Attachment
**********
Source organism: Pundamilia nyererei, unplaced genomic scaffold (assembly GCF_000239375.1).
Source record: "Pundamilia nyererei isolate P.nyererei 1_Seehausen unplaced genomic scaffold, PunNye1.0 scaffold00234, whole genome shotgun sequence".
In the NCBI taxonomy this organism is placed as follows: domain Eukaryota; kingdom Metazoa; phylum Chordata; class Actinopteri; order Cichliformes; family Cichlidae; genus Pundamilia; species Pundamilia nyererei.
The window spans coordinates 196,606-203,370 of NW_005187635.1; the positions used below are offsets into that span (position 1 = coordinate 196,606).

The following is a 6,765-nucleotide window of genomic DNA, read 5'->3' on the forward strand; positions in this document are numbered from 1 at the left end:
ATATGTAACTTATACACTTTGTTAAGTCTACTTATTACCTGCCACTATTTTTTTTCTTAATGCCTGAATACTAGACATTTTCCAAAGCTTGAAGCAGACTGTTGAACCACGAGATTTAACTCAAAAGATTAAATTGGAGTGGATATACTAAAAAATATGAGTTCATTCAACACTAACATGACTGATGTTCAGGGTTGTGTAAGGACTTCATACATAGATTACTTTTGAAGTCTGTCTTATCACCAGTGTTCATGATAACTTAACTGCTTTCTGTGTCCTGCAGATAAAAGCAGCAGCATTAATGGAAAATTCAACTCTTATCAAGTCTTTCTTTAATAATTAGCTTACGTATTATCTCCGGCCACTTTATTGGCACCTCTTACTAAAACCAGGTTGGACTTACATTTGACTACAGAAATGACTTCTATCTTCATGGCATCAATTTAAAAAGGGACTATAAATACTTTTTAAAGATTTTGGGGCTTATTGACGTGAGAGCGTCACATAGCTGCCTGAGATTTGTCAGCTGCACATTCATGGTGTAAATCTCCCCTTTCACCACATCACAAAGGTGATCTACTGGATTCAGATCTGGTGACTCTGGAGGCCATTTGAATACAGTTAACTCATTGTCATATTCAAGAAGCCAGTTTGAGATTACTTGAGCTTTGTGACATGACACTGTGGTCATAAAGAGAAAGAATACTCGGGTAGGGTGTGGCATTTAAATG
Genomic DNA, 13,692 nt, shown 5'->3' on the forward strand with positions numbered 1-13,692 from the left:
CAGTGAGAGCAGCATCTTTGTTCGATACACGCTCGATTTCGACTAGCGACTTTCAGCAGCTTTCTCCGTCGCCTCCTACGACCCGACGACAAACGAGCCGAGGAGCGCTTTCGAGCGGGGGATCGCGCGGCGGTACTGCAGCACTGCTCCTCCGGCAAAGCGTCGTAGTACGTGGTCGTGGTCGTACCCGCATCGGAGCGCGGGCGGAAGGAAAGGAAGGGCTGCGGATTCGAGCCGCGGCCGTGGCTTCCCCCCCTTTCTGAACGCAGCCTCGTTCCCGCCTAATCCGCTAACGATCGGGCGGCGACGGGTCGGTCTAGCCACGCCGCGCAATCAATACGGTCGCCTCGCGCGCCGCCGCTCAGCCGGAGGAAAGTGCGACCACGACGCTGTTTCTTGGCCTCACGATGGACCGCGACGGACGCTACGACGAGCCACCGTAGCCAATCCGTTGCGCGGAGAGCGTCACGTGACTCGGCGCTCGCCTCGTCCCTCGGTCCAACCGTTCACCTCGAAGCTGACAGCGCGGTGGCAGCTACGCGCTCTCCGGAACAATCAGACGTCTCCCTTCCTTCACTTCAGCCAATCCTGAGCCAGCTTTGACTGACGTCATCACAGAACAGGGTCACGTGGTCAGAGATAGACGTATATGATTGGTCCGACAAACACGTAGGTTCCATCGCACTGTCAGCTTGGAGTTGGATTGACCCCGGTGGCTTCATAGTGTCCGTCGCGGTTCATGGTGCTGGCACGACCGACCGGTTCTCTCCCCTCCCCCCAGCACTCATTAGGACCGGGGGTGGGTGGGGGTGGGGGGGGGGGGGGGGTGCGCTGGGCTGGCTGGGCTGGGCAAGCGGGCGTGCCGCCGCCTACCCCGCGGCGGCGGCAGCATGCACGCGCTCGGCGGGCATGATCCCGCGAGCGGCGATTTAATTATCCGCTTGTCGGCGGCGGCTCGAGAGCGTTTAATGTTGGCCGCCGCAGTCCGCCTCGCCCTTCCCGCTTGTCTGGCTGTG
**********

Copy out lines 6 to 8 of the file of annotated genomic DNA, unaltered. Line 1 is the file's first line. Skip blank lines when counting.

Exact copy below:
ATATGTAACTTATACACTTTGTTAAGTCTACTTATTACCTGCCACTATTTTTTTTCTTAATGCCTGAATACTAGACATTTTCCAAAGCTTGAAGCAGACTGTTGAACCACGAGATTTAACTCAAAAGATTAAATTGGAGTGGATATACTAAAAAATATGAGTTCATTCAACACTAACATGACTGATGTTCAGGGTTGTGTAAGGACTTCATACATAGATTACTTTTGAAGTCTGTCTTATCACCAGTGTTCATGATAACTTAACTGCTTTCTGTGTCCTGCAGATAAAAGCAGCAGCATTAATGGAAAATTCAACTCTTATCAAGTCTTTCTTTAATAATTAGCTTACGTATTATCTCCGGCCACTTTATTGGCACCTCTTACTAAAACCAGGTTGGACTTACATTTGACTACAGAAATGACTTCTATCTTCATGGCATCAATTTAAAAAGGGACTATAAATACTTTTTAAAGATTTTGGGGCTTATTGACGTGAGAGCGTCACATAGCTGCCTGAGATTTGTCAGCTGCACATTCATGGTGTAAATCTCCCCTTTCACCACATCACAAAGGTGATCTACTGGATTCAGATCTGGTGACTCTGGAGGCCATTTGAATACAGTTAACTCATTGTCATATTCAAGAAGCCAGTTTGAGATTACTTGAGCTTTGTGACATGACACTGTGGTCATAAAGAGAAAGAATACTCGGGTAGGGTGTGGCATTTAAATG
Genomic DNA, 13,692 nt, shown 5'->3' on the forward strand with positions numbered 1-13,692 from the left:
CAGTGAGAGCAGCATCTTTGTTCGATACACGCTCGATTTCGACTAGCGACTTTCAGCAGCTTTCTCCGTCGCCTCCTACGACCCGACGACAAACGAGCCGAGGAGCGCTTTCGAGCGGGGGATCGCGCGGCGGTACTGCAGCACTGCTCCTCCGGCAAAGCGTCGTAGTACGTGGTCGTGGTCGTACCCGCATCGGAGCGCGGGCGGAAGGAAAGGAAGGGCTGCGGATTCGAGCCGCGGCCGTGGCTTCCCCCCCTTTCTGAACGCAGCCTCGTTCCCGCCTAATCCGCTAACGATCGGGCGGCGACGGGTCGGTCTAGCCACGCCGCGCAATCAATACGGTCGCCTCGCGCGCCGCCGCTCAGCCGGAGGAAAGTGCGACCACGACGCTGTTTCTTGGCCTCACGATGGACCGCGACGGACGCTACGACGAGCCACCGTAGCCAATCCGTTGCGCGGAGAGCGTCACGTGACTCGGCGCTCGCCTCGTCCCTCGGTCCAACCGTTCACCTCGAAGCTGACAGCGCGGTGGCAGCTACGCGCTCTCCGGAACAATCAGACGTCTCCCTTCCTTCACTTCAGCCAATCCTGAGCCAGCTTTGACTGACGTCATCACAGAACAGGGTCACGTGGTCAGAGATAGACGTATATGATTGGTCCGACAAACACGTAGGTTCCATCGCACTGTCAGCTTGGAGTTGGATTGACCCCGGTGGCTTCATAGTGTCCGTCGCGGTTCATGGTGCTGGCACGACCGACCGGTTCTCTCCCCTCCCCCCAGCACTCATTAGGACCGGGGGTGGGTGGGGGTGGGGGGGGGGGGGGGGTGCGCTGGGCTGGCTGGGCTGGGCAAGCGGGCGTGCCGCCGCCTACCCCGCGGCGGCGGCAGCATGCACGCGCTCGGCGGGCATGATCCCGCGAGCGGCGATTTAATTATCCGCTTGTCGGCGGCGGCTCGAGAGCGTTTAATGTTGGCCGCCGCAGTCCGCCTCGCCCTTCCCGCTTGTCTGGCTGTG